Publication Date


Advisor(s) - Committee Chair

Dr. Todd Willian (Director),Dr. Elmer Gray,Dr. Martin Stone

Degree Program

Department of Agriculture

Degree Type

Master of Science


Maize (Zea mays L.) ranks third as a food crop after wheat and rice and is characterized not only as a cereal crop but also as a vegetable. Maize used as a vegetable is known as “baby corn”. Baby corn consists of unfertilized young ears harvested 2 or 3 days after silk emergence. The present study was implemented in 2009 at Western Kentucky University Agriculture Research and Education Center (36.93 N, 86.47 E) in Bowling Green, Kentucky. The purpose of the study was to compare the effect of different schemes of harvest on baby corn (BC) yield, grain maize (GM) yield, and estimated economic return. Experimental harvest treatments were 1) no BC harvest, only GM harvest, 2) first harvest as BC, final harvest as GM, 3) first and second harvests as BC, final harvest as GM, and 4) first, second, and third harvests as BC, final harvest as GM. Average estimated BC yields (Kg/ha) for Treatments 2, 3, and 4 were 1445.1, 2681.8, and 3437.5; GM yields (Kg/ha) for Treatments 1, 2, and 3 were 12522.2, 8226.5, and 1380.9; respectively. Since few grain kernels were found after three harvests for BC (Treatment 4), no usable GM yield was produced. BC and GM yields were used for evaluating the economic returns. Results indicated that the sequence of best economic returns would be obtained by harvesting BC three times (Treatment 4), first two harvests for BC and the final for GM (Treatment 3), first harvest for BC and subsequent for GM (Treatment 2), and only for GM harvest (Treatment 1). Although the pattern for only BC harvest was the most profitable system, the human labor requirement and critical timing of harvest limited its production. In states similar to Kentucky, BC could only be grown as an additional crop or to supplant a limited amount of traditional GM hectarage.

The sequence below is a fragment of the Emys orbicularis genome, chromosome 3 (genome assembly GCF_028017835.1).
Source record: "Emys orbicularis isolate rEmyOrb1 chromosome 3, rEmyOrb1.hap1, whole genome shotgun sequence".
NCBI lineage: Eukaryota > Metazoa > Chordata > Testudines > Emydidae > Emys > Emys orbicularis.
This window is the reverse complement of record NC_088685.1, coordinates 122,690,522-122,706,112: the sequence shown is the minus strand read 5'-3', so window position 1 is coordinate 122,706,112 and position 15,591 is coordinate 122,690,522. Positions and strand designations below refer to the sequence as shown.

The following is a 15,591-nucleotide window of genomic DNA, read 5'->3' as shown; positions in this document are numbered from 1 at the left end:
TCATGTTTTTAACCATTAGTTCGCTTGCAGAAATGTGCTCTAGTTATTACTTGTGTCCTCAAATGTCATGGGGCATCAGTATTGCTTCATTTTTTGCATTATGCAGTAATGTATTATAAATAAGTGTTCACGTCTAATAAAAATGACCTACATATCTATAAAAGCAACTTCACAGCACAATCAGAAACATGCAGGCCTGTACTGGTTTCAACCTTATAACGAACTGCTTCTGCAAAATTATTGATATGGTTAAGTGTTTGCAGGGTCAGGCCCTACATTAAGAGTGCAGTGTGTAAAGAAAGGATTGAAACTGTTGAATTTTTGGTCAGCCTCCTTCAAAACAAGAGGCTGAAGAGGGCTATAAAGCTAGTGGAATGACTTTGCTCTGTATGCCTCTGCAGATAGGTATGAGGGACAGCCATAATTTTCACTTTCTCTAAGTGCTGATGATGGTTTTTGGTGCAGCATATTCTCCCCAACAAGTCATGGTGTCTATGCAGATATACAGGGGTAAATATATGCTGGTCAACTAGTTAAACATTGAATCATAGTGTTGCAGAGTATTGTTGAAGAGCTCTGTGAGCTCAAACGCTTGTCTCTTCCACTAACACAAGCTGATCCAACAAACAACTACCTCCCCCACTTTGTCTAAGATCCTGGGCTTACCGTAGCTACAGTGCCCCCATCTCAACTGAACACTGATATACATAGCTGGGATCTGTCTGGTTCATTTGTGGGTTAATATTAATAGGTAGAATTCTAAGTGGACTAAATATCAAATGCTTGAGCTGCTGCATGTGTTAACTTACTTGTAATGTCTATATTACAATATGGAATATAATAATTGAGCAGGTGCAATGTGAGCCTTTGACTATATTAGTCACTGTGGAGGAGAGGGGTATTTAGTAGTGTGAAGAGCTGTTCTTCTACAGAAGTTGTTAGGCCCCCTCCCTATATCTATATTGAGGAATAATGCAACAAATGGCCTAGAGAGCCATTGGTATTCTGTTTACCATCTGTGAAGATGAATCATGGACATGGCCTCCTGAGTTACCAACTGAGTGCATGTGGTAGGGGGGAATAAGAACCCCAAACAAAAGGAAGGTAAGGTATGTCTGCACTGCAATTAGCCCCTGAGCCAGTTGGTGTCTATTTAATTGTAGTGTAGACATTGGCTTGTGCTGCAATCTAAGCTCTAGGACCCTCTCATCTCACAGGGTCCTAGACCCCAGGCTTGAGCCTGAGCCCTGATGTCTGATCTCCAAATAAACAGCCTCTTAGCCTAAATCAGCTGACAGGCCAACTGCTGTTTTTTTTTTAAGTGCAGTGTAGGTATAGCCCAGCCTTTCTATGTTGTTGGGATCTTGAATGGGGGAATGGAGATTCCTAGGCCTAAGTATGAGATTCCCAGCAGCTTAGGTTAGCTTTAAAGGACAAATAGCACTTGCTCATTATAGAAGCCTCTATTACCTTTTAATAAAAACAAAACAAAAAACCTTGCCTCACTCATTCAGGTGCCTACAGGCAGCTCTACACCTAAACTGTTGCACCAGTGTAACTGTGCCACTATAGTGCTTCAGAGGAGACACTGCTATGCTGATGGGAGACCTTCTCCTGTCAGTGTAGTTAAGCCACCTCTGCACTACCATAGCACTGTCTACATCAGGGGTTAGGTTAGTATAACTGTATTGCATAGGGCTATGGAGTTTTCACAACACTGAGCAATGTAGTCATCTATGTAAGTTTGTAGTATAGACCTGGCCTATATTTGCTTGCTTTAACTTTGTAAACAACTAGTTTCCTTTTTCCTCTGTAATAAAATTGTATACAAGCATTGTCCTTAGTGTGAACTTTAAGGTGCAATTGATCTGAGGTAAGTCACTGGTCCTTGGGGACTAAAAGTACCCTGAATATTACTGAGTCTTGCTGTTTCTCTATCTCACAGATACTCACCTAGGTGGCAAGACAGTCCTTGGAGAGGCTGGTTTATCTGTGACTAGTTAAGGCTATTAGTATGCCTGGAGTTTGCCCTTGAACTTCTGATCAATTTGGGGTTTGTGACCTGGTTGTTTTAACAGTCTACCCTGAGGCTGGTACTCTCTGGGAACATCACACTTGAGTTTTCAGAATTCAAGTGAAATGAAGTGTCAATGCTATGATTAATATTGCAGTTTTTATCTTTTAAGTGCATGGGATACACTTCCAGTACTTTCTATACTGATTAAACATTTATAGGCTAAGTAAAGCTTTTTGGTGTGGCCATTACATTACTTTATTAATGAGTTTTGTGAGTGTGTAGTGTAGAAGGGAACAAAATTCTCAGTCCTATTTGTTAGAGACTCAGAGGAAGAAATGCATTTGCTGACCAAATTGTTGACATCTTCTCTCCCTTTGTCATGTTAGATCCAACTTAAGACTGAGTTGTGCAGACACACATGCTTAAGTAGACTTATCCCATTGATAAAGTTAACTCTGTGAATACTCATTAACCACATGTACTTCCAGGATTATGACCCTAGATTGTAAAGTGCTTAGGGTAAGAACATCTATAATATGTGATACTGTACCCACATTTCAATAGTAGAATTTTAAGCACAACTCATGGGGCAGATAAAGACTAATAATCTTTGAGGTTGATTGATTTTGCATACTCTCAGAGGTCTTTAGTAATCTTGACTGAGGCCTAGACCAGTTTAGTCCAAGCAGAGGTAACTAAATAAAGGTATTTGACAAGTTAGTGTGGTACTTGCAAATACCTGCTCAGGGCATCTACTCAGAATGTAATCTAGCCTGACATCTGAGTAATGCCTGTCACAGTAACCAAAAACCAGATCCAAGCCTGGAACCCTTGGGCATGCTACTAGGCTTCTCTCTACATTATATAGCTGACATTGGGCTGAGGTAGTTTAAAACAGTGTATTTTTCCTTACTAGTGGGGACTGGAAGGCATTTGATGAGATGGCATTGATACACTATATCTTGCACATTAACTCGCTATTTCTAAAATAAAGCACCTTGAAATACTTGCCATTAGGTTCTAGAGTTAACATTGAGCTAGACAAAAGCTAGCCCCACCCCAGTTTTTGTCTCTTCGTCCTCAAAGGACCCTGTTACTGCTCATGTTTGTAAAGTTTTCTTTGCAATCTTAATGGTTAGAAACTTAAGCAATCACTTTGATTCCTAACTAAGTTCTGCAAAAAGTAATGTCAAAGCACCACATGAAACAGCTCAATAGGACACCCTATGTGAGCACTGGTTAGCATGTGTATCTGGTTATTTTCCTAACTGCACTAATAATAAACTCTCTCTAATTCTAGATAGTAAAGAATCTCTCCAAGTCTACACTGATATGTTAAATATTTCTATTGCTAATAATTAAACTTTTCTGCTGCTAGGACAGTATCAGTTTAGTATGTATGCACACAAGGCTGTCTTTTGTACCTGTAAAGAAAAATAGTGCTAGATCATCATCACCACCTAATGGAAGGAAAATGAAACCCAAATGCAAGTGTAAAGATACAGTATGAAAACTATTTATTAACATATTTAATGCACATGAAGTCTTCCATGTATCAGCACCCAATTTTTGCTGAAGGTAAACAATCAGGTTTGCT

Agronomy and Crop Sciences | Food Processing | Food Science